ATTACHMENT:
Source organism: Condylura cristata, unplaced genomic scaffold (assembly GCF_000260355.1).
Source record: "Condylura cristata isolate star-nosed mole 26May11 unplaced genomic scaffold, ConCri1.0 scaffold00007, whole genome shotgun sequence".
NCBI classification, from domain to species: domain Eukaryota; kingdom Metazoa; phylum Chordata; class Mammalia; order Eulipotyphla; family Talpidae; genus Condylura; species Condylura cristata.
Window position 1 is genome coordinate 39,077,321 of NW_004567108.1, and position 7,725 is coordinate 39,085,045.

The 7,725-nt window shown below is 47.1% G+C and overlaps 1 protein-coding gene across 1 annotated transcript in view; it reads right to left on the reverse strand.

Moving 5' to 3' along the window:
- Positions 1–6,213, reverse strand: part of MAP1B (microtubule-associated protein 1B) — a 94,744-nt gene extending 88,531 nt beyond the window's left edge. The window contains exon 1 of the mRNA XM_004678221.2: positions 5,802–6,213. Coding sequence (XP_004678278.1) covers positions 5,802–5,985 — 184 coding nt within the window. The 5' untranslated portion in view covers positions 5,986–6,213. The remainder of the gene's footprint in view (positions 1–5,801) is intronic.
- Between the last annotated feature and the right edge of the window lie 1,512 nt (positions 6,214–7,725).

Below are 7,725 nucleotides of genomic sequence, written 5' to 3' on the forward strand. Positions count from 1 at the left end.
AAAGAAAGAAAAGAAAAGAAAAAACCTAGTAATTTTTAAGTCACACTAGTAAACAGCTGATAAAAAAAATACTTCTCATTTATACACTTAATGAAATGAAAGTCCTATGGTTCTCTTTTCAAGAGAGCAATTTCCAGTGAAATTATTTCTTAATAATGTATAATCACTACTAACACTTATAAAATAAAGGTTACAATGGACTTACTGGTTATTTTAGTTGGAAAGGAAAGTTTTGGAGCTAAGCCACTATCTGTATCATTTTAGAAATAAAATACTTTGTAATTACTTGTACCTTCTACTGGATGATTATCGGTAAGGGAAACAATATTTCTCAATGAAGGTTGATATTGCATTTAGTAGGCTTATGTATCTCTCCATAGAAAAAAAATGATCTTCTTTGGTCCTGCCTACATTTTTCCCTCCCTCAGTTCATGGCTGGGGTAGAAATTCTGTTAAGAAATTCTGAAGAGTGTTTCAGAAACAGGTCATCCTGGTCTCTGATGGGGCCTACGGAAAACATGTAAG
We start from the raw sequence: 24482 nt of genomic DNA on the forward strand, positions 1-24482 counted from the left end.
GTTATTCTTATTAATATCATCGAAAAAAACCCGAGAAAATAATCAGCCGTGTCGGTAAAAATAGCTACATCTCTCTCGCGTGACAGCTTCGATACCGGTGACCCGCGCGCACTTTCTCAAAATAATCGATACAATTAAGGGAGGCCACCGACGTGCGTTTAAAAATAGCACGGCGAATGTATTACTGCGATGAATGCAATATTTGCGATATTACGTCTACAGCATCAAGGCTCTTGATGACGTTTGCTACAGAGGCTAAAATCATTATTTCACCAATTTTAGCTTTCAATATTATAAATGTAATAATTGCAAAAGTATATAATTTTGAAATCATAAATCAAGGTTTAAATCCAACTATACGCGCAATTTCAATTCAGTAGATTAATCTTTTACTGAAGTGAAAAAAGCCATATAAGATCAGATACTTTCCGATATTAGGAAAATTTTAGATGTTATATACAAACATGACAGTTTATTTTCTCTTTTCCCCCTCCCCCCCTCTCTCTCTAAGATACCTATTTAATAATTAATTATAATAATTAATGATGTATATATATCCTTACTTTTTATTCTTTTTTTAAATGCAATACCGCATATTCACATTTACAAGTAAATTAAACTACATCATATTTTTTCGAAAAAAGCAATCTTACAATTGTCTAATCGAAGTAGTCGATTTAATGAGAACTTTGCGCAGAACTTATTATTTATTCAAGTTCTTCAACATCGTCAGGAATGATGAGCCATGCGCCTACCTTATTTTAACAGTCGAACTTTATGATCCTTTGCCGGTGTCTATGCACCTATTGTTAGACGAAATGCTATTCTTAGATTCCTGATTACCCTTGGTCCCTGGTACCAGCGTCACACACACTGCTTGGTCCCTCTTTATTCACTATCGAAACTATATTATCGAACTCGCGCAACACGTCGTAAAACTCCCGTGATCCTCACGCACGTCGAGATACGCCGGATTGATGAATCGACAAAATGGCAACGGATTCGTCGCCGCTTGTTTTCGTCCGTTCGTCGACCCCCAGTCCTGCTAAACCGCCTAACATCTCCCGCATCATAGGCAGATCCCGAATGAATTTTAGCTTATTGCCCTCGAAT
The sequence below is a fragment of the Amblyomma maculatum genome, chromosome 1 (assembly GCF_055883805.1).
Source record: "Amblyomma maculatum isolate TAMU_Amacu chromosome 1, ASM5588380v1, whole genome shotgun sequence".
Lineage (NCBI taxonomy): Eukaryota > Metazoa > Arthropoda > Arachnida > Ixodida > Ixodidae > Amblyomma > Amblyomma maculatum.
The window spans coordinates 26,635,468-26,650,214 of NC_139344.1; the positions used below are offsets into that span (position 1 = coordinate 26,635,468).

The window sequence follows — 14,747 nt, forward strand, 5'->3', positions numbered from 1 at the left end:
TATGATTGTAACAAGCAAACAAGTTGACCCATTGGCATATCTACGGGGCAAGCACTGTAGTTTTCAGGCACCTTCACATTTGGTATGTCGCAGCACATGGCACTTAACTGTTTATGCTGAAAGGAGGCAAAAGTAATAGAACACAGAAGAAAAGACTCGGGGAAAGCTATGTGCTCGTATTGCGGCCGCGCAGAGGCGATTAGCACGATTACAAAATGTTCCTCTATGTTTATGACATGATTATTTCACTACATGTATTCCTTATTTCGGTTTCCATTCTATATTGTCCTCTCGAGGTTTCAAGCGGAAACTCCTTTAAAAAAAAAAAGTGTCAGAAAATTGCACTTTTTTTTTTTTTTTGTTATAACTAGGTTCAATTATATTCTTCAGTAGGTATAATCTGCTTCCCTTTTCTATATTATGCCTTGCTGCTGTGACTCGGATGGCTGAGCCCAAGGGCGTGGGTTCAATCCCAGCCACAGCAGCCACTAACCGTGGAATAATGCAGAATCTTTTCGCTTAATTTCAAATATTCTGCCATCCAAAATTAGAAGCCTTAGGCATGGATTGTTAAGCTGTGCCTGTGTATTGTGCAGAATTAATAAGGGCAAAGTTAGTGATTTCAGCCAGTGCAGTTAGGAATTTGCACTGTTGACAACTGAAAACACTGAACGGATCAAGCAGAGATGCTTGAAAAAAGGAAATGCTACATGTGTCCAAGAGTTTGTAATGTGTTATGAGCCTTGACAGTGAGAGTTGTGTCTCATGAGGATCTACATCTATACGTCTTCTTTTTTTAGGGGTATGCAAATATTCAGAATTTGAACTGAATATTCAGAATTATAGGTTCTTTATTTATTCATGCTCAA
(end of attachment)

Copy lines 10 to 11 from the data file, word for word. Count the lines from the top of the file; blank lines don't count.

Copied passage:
AAAGAAAGAAAAGAAAAGAAAAAACCTAGTAATTTTTAAGTCACACTAGTAAACAGCTGATAAAAAAAATACTTCTCATTTATACACTTAATGAAATGAAAGTCCTATGGTTCTCTTTTCAAGAGAGCAATTTCCAGTGAAATTATTTCTTAATAATGTATAATCACTACTAACACTTATAAAATAAAGGTTACAATGGACTTACTGGTTATTTTAGTTGGAAAGGAAAGTTTTGGAGCTAAGCCACTATCTGTATCATTTTAGAAATAAAATACTTTGTAATTACTTGTACCTTCTACTGGATGATTATCGGTAAGGGAAACAATATTTCTCAATGAAGGTTGATATTGCATTTAGTAGGCTTATGTATCTCTCCATAGAAAAAAAATGATCTTCTTTGGTCCTGCCTACATTTTTCCCTCCCTCAGTTCATGGCTGGGGTAGAAATTCTGTTAAGAAATTCTGAAGAGTGTTTCAGAAACAGGTCATCCTGGTCTCTGATGGGGCCTACGGAAAACATGTAAG
We start from the raw sequence: 24482 nt of genomic DNA on the forward strand, positions 1-24482 counted from the left end.